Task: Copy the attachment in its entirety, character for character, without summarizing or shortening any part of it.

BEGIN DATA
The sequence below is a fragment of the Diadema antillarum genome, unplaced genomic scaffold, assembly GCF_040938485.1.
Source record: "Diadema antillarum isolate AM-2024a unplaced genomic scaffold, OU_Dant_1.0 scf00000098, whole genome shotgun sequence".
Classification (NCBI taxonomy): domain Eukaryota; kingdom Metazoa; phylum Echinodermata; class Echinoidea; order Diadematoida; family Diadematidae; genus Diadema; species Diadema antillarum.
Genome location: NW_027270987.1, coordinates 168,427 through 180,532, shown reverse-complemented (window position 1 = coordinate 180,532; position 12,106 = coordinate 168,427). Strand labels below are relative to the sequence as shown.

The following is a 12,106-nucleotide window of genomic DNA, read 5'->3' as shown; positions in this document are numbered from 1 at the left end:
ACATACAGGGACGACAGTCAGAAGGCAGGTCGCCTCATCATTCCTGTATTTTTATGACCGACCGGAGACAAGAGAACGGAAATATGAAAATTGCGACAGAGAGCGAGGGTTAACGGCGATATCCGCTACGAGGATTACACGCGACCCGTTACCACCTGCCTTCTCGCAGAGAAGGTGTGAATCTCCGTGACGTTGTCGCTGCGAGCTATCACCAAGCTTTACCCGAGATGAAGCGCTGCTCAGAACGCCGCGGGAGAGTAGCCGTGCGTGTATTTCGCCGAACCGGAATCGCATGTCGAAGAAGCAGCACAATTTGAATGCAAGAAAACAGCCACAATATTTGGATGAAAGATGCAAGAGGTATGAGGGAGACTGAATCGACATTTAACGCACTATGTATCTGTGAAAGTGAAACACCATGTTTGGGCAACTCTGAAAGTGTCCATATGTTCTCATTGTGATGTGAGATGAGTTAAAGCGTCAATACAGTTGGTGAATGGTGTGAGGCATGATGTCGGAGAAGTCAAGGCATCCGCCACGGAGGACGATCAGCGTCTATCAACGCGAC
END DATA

The sequence below is a fragment of the Diadema antillarum genome, unplaced genomic scaffold, assembly GCF_040938485.1.
Source record: "Diadema antillarum isolate AM-2024a unplaced genomic scaffold, OU_Dant_1.0 scf00000098, whole genome shotgun sequence".
Classification (NCBI taxonomy): domain Eukaryota; kingdom Metazoa; phylum Echinodermata; class Echinoidea; order Diadematoida; family Diadematidae; genus Diadema; species Diadema antillarum.
Genome location: NW_027270987.1, coordinates 168,427 through 180,532, shown reverse-complemented (window position 1 = coordinate 180,532; position 12,106 = coordinate 168,427). Strand labels below are relative to the sequence as shown.

The following is a 12,106-nucleotide window of genomic DNA, read 5'->3' as shown; positions in this document are numbered from 1 at the left end:
ACATACAGGGACGACAGTCAGAAGGCAGGTCGCCTCATCATTCCTGTATTTTTATGACCGACCGGAGACAAGAGAACGGAAATATGAAAATTGCGACAGAGAGCGAGGGTTAACGGCGATATCCGCTACGAGGATTACACGCGACCCGTTACCACCTGCCTTCTCGCAGAGAAGGTGTGAATCTCCGTGACGTTGTCGCTGCGAGCTATCACCAAGCTTTACCCGAGATGAAGCGCTGCTCAGAACGCCGCGGGAGAGTAGCCGTGCGTGTATTTCGCCGAACCGGAATCGCATGTCGAAGAAGCAGCACAATTTGAATGCAAGAAAACAGCCACAATATTTGGATGAAAGATGCAAGAGGTATGAGGGAGACTGAATCGACATTTAACGCACTATGTATCTGTGAAAGTGAAACACCATGTTTGGGCAACTCTGAAAGTGTCCATATGTTCTCATTGTGATGTGAGATGAGTTAAAGCGTCAATACAGTTGGTGAATGGTGTGAGGCATGATGTCGGAGAAGTCAAGGCATCCGCCACGGAGGACGATCAGCGTCTATCAACGCGAC